Link to Owner Dr. Robert B. Pamplin Jr.



Kitschy Portland diner among 78% of restaurants struggling to hire staff, recoup revenue

PMG PHOTO: COURTNEY VAUGHN - Tom Moore, a longtime Fat City Café employee, serves customers during lunch hour at the Multnomah Village diner. The restaurants owners say they still dont have the staffing or revenue they need to survive as a business.Just before lunch hour on a Monday, Helen Johnson peered out into empty seats in her diner. It was a bleak reminder.

"This will probably be only a $300 or $400 day, it's so slow," Johnson said. Johnson and her husband Mark own Fat City Café on Southwest Capitol Highway.

The iconic diner in the heart of Multnomah Village has been serving traditional American breakfast and lunch since the mid-1970s. The Johnsons bought the place in 2000 and have run it since then.

Known for its classic diner layout and wall-to-wall kitschy décor of license plates and road signs, Fat City is a staple of the Southwest Portland restaurant scene, but its future has been in limbo for nearly two years.

"We were doing great before the pandemic," Johnson, 57, said.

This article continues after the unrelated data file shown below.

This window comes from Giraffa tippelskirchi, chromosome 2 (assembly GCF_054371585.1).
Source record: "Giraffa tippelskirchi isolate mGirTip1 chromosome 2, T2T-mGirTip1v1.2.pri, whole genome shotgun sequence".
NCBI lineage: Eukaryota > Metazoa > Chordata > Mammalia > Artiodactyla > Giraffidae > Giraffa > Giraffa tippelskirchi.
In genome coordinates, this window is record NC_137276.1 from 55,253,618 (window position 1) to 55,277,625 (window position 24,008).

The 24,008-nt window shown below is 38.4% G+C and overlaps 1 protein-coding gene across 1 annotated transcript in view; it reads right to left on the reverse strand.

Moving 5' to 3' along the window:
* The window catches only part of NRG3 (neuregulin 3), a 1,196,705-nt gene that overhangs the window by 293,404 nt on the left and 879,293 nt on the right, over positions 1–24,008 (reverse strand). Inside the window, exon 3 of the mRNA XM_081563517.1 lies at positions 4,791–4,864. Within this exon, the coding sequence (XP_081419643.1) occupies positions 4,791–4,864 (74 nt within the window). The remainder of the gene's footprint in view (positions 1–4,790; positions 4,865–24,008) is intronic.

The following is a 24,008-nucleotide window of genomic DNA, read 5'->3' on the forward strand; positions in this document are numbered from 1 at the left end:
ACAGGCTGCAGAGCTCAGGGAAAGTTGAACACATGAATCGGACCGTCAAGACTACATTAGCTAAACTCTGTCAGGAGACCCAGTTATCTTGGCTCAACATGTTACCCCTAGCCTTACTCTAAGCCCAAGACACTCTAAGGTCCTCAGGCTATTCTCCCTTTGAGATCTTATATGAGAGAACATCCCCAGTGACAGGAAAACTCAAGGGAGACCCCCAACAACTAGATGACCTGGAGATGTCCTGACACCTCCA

PMG PHOTO: COURTNEY VAUGHN - Abbie Reisman delivers a check to a table during a busy shift at Fat City Café.When Oregon prohibited indoor dining in April 2020, restaurants moved to a takeout-only model. Business tanked. Many restaurants, like Fat City, laid off their staff and watched revenue dry up. Most never fully recovered from the financial hit and others didn't recover at all. Nearby, Italian restaurant Casa Vacca closed permanently during the pandemic. Other business owners in Multnomah Village said the restaurant was struggling before the pandemic hit, but the coronavirus may have been the nail in the coffin.

With no real staff except their two adult daughters, the Johnson family worked the restaurant, cooking and serving to-go orders until the state restrictions lifted and they could invite customers back inside. Like others, they added outdoor seating and pivoted to accommodate a larger share of takeout orders, but the restaurant model was quickly transforming in Portland.